Featuring: Gizzle

[Verse 1: Lupe Fiasco]
Locker room they getting ready, all jury called, getting heavy
Fish nets and them high heels, we team Louis, we team Gucci
No Pelle, all Bentley's, no Chevy's, all titties
No bellies, all yella's, black tats and they ass clapping
Looking deadly and that pole clean, stage name and a nose ring
Shoeboxes like four weeks from four blocks, bring the whole thing
Basketball money is so long, rap money only lasts four songs
Dope money, still a king here and they cornered us so they go home
Killers lurk and they chillin', camera man, he feel me
Feeling good, I'm feeling, my mama watch my children
Security know that we dealing, lights all in that ceiling
DJ let them hoes know, dope money in the building

[Hook: Gizzle & Lupe Fiasco]
They ain't really out here getting paid
But these niggas out here rapping my life
I been in the trap all day but your hoes be on the back all night
Dope money in the building, dope money in the building
Dope, dope, dope, dope, dope money in the building
Dope money in the building, dope money in the building
Dope, dope, dope, dope, dope money in the building
Dope money in the building

[Verse 2: Lupe Fiasco]
Now rap boy come show respect to that lifestyle that he rap 'bout
Basketball player don't know it yet but that car came from that trap house
That platinum card mean good credit, but street credit don't max out
A elegant little strip tease, and when you ask some tricks they lapse out
Bentley trunk in that raffle, call the troops and let the city shine
Send a bottle to my rival and then we send a bottle back over to mine
She super loose, she super fine, doing loopty-loops in those pole climbs
And rap come through get a song drop, and the real shit play, all the way
Them hood girls know the whole rhyme, connect here and we chilling
D.A. they filming, I ain't going cause I'm brilliant
Kilo, quarter million, no free throws, no spinach
Such a feeling when it's dope money in the building

[Hook]

[Verse 3: Lupe Fiasco]
It's so sick, you can feel the presence when you here
Basketball player 'bout to fall in love with that little girl
But that's her job, head over here
Do it, don't interfere with these lights and music help engineer
These money motivated romances that a pay your rent for like a whole year
What you thought it was lil' nigga, what you thought was the goal here
Devil all up in this bitch, that's why I ain't bring my soul here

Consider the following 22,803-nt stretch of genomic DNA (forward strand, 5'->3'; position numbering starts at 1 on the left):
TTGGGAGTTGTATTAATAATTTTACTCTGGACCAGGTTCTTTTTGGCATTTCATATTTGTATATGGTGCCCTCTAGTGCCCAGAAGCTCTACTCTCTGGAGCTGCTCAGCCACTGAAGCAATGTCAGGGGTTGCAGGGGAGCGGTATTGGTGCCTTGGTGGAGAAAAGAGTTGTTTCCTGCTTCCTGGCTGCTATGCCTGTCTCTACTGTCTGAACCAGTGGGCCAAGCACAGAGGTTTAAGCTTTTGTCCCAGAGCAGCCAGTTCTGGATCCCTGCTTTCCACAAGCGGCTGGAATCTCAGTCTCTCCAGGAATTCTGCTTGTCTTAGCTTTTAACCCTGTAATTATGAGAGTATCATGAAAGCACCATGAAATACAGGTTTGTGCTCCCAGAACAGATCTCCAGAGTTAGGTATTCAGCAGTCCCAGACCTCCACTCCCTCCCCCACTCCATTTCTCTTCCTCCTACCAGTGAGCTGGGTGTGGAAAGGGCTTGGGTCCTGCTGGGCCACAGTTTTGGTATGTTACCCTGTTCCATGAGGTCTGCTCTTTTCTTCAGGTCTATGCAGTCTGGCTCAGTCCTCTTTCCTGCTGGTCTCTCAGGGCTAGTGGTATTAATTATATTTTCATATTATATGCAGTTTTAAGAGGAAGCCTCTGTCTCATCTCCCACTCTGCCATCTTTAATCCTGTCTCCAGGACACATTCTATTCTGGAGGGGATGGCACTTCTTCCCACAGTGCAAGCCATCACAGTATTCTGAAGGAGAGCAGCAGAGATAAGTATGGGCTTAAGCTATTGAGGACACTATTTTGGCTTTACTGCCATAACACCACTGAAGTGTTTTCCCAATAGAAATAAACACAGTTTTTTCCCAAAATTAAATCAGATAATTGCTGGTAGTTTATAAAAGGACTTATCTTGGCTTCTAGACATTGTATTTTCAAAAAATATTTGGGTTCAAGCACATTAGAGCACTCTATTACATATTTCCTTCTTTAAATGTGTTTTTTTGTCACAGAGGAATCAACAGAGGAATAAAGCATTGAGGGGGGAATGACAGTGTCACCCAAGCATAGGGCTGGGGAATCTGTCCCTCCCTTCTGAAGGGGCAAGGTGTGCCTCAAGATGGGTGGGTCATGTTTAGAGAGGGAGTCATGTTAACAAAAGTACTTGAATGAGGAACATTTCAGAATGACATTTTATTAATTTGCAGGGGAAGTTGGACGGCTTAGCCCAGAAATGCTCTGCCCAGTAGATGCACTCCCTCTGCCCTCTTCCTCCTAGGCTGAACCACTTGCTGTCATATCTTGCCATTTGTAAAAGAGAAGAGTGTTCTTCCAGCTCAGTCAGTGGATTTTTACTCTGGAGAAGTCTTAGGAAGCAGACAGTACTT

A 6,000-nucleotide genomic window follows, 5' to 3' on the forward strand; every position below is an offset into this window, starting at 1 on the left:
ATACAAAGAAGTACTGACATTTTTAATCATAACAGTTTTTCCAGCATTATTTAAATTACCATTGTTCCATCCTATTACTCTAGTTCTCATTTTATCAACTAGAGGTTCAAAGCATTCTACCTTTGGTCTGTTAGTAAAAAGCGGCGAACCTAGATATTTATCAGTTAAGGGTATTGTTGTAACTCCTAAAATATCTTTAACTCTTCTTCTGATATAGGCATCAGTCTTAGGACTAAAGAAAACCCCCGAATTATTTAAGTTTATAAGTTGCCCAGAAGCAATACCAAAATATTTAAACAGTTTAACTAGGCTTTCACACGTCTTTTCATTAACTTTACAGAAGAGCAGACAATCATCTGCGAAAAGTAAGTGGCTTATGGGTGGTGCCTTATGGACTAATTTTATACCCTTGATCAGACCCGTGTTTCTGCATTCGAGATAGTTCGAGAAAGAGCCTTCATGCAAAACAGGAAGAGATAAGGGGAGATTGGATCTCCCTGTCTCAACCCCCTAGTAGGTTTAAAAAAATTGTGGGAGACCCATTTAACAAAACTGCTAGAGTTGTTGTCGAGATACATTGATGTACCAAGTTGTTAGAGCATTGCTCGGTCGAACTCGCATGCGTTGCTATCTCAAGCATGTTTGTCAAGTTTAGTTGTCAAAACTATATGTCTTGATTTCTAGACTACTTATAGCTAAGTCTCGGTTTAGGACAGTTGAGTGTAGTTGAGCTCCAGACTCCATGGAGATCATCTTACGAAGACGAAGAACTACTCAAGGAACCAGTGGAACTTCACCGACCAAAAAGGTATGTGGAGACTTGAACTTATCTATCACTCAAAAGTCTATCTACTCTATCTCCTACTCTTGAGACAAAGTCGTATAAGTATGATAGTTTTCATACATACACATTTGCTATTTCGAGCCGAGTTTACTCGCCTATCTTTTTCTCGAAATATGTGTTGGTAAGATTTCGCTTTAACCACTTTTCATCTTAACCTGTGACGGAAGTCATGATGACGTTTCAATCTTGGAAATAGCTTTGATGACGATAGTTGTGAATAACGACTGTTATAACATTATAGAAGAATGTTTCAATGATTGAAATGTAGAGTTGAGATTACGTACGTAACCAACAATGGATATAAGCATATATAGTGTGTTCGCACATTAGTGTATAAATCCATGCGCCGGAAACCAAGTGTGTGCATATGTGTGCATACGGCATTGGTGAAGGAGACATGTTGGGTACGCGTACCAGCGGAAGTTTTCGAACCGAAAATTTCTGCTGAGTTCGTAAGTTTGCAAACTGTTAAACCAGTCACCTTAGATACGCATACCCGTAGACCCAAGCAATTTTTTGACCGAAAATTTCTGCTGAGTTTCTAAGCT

My partner happy on parole here, I stand up and get a cold stare
Byproduct of them drug times, if we leave then the club dies
Girls don't want us going nowhere, coat check cause it's cold here
Girls don't want us going nowhere, coat check cause it's cold here
Now they gotta just kick it with the lames
And maybe pop it for some tickets to the game
Damn, drogas

Lupe Fiasco

The Chicago born Wasalu Muhammad Jaco first tasted success when he featured on Kanye West’s hit “Touch the Sky”, a track that shortly preceded his real breakout, his 2006 debut album Lupe Fiasco’s Food & Liquor, and he never looked back. He has established himself as one of the greatest urban wordsmiths of all time, with Genius even dubbing him the ‘Proust of Rap’.

While he’s now regarded of one of the 21st Century’s Hip-Hop greats, he wasn’t always a fan of the genre, initially disliking it due to the prominence of vulgarity and misogyny within it. In his late teens, he aspired to make it as a lyricist. In his early twenty’s, he met Jay-Z, who helped him sign with Atlantic Records in 2005. The following year, he released his debut album (Lupe Fiasco’s Food & Liquor), which was met with acclaim from fans and critics alike, as did his sophomore effort, Lupe Fiasco’s The Cool.

The following eight years of his career saw far less output than many would’ve anticipated. This can be partly attributed to his struggles with Atlantic Records. The executives wanted him to sign a 360 deal; however, as he refused to do so they instead shelved his already completed 3rd album, Lasers, and wouldn’t promote him as they had previously. The overseers at the label also interfered with his music (as they had tried to do with his fan-favorite track “Dumb it Down”); subsequently effecting the quality and sound of his third and fourth albums.